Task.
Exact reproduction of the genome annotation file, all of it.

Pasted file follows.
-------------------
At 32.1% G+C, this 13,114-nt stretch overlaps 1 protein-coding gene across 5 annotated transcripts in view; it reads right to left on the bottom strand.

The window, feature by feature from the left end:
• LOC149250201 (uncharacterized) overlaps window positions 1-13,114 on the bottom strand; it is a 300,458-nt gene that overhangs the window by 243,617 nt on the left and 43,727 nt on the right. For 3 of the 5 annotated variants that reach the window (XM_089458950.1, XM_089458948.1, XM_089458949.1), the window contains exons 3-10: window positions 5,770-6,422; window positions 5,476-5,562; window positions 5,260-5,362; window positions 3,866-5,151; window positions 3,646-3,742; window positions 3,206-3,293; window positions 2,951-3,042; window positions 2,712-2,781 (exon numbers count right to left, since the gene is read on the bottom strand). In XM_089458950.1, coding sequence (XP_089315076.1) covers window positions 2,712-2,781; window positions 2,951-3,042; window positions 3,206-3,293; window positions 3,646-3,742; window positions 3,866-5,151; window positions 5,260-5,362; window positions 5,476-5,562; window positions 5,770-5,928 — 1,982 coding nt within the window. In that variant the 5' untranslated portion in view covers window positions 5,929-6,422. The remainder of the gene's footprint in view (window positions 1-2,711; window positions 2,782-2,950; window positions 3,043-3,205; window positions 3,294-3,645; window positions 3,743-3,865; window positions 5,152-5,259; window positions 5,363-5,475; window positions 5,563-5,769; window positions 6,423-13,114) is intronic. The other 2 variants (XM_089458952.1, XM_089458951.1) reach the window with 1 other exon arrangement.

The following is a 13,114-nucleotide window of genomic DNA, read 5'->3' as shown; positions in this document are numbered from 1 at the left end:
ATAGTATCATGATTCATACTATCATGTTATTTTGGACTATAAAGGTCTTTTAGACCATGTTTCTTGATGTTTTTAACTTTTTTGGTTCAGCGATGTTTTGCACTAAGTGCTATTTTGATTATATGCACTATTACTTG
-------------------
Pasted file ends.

At 32.1% G+C, this 13,114-nt stretch overlaps 1 protein-coding gene across 5 annotated transcripts in view; it reads right to left on the bottom strand.

The window, feature by feature from the left end:
• LOC149250201 (uncharacterized) overlaps window positions 1-13,114 on the bottom strand; it is a 300,458-nt gene that overhangs the window by 243,617 nt on the left and 43,727 nt on the right. For 3 of the 5 annotated variants that reach the window (XM_089458950.1, XM_089458948.1, XM_089458949.1), the window contains exons 3-10: window positions 5,770-6,422; window positions 5,476-5,562; window positions 5,260-5,362; window positions 3,866-5,151; window positions 3,646-3,742; window positions 3,206-3,293; window positions 2,951-3,042; window positions 2,712-2,781 (exon numbers count right to left, since the gene is read on the bottom strand). In XM_089458950.1, coding sequence (XP_089315076.1) covers window positions 2,712-2,781; window positions 2,951-3,042; window positions 3,206-3,293; window positions 3,646-3,742; window positions 3,866-5,151; window positions 5,260-5,362; window positions 5,476-5,562; window positions 5,770-5,928 — 1,982 coding nt within the window. In that variant the 5' untranslated portion in view covers window positions 5,929-6,422. The remainder of the gene's footprint in view (window positions 1-2,711; window positions 2,782-2,950; window positions 3,043-3,205; window positions 3,294-3,645; window positions 3,743-3,865; window positions 5,152-5,259; window positions 5,363-5,475; window positions 5,563-5,769; window positions 6,423-13,114) is intronic. The other 2 variants (XM_089458952.1, XM_089458951.1) reach the window with 1 other exon arrangement.

The following is a 13,114-nucleotide window of genomic DNA, read 5'->3' as shown; positions in this document are numbered from 1 at the left end:
ATAGTATCATGATTCATACTATCATGTTATTTTGGACTATAAAGGTCTTTTAGACCATGTTTCTTGATGTTTTTAACTTTTTTGGTTCAGCGATGTTTTGCACTAAGTGCTATTTTGATTATATGCACTATTACTTG